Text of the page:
I found him stumbling around, leaning against the brick walls, looking behind trash cans and into alcoves. He was a chubby guy, maybe in his thirties, in a beer-stained t-shirt and gray sweat pants.
“Where are yooou?” he called out playfully, giggling to himself. “Here I come… Here comes the, uh… the big bad wolf!”
“Hide and seek?” I muttered.
“Holy shit!” he gasped, spinning around and falling backward, knocking over a trash can. “Dammit! Y’shouldn’t sneak up on people like that, man!”
“Sorry,” I said congenially, reaching down to him. He took my hand and I pulled him to his feet. “Are you looking for the little girl?” I asked.
“Oh, good, you’ve seen her!” he cried in relief, slurring so badly a deaf man could tell he was drunk. “Yeah, yeah, she’s my niece. She snuck outside.”
I nodded, knitting my brow, pretending to think. “Was she wearing pink pajamas?”
“Yeah, that’s her!” he
said excitedly. “Where’d you see her?”
“Was she crying?” I asked, becoming more severe.
He started to get uncomfortable, taking a wobbly step back. “Uh… I dunno… Maybe?”
“Was she bleeding?” I growled, coming toward him.
He tripped again, but steadied himself, holding onto the wall as he backed away. “C’mon, man, you’re freakin’ me out!”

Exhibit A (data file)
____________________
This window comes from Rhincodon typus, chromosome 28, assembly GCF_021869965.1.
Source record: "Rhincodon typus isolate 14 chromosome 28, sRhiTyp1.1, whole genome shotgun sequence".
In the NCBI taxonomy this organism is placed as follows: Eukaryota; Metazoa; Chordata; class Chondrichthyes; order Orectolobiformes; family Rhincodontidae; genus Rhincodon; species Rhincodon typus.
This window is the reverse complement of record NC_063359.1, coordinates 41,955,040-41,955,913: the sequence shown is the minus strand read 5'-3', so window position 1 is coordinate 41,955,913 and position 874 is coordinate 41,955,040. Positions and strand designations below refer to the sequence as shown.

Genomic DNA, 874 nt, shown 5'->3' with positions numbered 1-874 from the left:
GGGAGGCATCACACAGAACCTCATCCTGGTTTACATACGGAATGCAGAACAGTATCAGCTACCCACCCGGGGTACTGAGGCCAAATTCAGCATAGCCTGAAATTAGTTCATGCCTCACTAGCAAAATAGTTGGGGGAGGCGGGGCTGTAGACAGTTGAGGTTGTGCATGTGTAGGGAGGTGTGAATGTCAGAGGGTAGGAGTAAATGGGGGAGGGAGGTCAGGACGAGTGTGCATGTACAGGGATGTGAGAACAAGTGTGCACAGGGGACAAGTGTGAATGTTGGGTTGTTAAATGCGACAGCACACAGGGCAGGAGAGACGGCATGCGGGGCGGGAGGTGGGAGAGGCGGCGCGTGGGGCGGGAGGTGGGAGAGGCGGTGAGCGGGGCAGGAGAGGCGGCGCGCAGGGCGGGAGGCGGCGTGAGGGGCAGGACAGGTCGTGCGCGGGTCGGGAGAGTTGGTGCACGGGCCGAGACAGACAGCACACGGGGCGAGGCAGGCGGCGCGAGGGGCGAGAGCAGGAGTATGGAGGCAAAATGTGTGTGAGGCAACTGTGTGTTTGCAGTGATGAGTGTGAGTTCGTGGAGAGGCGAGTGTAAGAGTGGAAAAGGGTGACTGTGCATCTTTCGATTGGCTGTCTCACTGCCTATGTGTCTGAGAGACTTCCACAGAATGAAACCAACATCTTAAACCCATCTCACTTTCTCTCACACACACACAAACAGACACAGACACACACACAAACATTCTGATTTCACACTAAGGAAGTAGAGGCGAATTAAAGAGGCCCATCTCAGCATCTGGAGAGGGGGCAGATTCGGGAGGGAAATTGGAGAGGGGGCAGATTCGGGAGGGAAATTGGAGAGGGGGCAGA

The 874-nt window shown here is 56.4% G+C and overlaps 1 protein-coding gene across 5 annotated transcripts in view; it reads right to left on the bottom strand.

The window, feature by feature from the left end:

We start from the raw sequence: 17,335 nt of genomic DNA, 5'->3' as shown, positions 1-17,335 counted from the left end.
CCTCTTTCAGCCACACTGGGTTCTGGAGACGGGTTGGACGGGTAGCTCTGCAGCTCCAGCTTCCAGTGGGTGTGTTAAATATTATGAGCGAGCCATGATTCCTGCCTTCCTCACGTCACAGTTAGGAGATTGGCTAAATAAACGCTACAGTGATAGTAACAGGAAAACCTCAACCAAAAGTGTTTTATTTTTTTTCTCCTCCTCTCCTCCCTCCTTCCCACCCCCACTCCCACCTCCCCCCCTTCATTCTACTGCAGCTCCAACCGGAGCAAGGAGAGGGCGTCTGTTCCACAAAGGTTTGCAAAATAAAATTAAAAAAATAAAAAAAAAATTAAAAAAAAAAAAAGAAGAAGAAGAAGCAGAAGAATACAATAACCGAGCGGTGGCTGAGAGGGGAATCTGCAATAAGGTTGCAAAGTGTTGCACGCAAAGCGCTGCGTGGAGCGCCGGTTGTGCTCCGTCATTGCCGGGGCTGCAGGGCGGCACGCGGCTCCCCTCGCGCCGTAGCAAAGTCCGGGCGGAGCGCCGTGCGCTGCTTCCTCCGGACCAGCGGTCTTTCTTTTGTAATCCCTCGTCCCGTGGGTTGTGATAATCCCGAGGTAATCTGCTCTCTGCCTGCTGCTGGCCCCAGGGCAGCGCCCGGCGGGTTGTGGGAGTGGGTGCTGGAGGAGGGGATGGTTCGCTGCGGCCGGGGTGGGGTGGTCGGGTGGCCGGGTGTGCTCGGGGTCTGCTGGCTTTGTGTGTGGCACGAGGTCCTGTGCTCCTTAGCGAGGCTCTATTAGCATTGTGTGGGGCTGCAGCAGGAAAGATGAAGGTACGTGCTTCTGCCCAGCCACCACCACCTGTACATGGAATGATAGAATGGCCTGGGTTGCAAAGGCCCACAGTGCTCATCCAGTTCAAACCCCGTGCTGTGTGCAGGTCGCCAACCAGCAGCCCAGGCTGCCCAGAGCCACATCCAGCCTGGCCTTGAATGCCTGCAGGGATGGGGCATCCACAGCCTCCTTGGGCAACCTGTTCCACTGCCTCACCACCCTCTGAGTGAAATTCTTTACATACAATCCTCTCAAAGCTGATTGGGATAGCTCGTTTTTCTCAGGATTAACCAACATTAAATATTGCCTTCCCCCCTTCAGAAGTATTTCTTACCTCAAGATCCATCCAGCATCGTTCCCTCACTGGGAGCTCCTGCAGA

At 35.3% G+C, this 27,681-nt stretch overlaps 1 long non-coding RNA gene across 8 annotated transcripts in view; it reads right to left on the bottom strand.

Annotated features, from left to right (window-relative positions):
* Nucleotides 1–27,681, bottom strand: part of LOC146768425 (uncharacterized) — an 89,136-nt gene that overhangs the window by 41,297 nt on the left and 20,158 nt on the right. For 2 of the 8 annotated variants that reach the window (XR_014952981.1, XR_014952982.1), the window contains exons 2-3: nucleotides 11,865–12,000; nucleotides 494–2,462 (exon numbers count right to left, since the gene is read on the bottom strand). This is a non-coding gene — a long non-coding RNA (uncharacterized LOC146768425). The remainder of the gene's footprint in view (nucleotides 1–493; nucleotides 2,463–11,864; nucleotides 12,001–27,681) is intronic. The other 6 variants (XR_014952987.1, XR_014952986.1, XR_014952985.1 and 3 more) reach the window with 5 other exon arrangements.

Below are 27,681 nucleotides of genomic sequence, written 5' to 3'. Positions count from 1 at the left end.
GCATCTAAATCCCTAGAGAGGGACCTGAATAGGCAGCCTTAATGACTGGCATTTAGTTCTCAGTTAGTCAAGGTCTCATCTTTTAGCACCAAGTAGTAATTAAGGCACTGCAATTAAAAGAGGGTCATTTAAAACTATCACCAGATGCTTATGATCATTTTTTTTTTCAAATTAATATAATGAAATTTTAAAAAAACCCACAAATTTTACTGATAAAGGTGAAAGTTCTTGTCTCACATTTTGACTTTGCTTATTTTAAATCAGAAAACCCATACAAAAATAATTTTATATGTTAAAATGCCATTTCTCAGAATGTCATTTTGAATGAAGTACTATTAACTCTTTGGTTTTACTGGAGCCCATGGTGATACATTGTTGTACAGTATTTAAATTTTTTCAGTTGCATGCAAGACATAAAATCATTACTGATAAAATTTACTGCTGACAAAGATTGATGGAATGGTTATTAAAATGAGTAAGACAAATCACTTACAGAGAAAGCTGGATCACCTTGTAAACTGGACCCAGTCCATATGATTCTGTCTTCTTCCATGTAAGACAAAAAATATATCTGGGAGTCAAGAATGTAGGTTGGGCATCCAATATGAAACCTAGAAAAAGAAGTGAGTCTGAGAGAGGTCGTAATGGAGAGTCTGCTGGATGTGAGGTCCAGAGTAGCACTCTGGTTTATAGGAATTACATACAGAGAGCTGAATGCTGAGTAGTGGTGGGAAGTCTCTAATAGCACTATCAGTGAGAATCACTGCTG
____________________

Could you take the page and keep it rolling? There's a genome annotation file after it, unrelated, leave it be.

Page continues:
I rushed at him, grabbed him by the neck, and threw him across the alley like a doll. He hit the wall and fell on the ground, groaning.
“I know what you did,” I said, walking toward him again.
“What’re you talkin’ about?” he moaned.
I bent and took the collar of his shirt in my fists. “You know exactly what I’m talking about.”
He looked at me and saw my fangs and black eyes. His face twisted in horror. “Shit! What the fuck are you?”
“You all ask the same damn question. I didn’t expect it to get old so fast,” I said, and straightened back up, dragging him across the alley by his greasy hair. He screamed and struggled while I explained, “Normally, I’d be the thing that’s going to rip open your throat and drink your blood until you die.” I pulled him over to sit beside a dumpster. “But I think that’s too kind a death for you.” I pulled my jeans up from my ankle a bit and took the knife out of my boot.
“What’re you gonna do?” he whimpered, too drunk and tired to fight now.
“I could wait for Karen’s parents to turn you in. It’d be nice to know you’ll spend the rest of your life in prison, getting raped in the ass every day, until someone finally shanks you to death,” I said conversationally, pushing the blade up under his chin. “But, I’m not sure that would teach you much of a lesson.”
“What’re you gonna do?” he whispered again, tears running down his face.
“I’m gonna make you suffer like you made her suffer,” I said. “Now stand up.”
He pushed his back against the wall to support himself as he staggered up on his feet.
“Drop your pants,” I commanded.
“No…” he pled, shaking his head.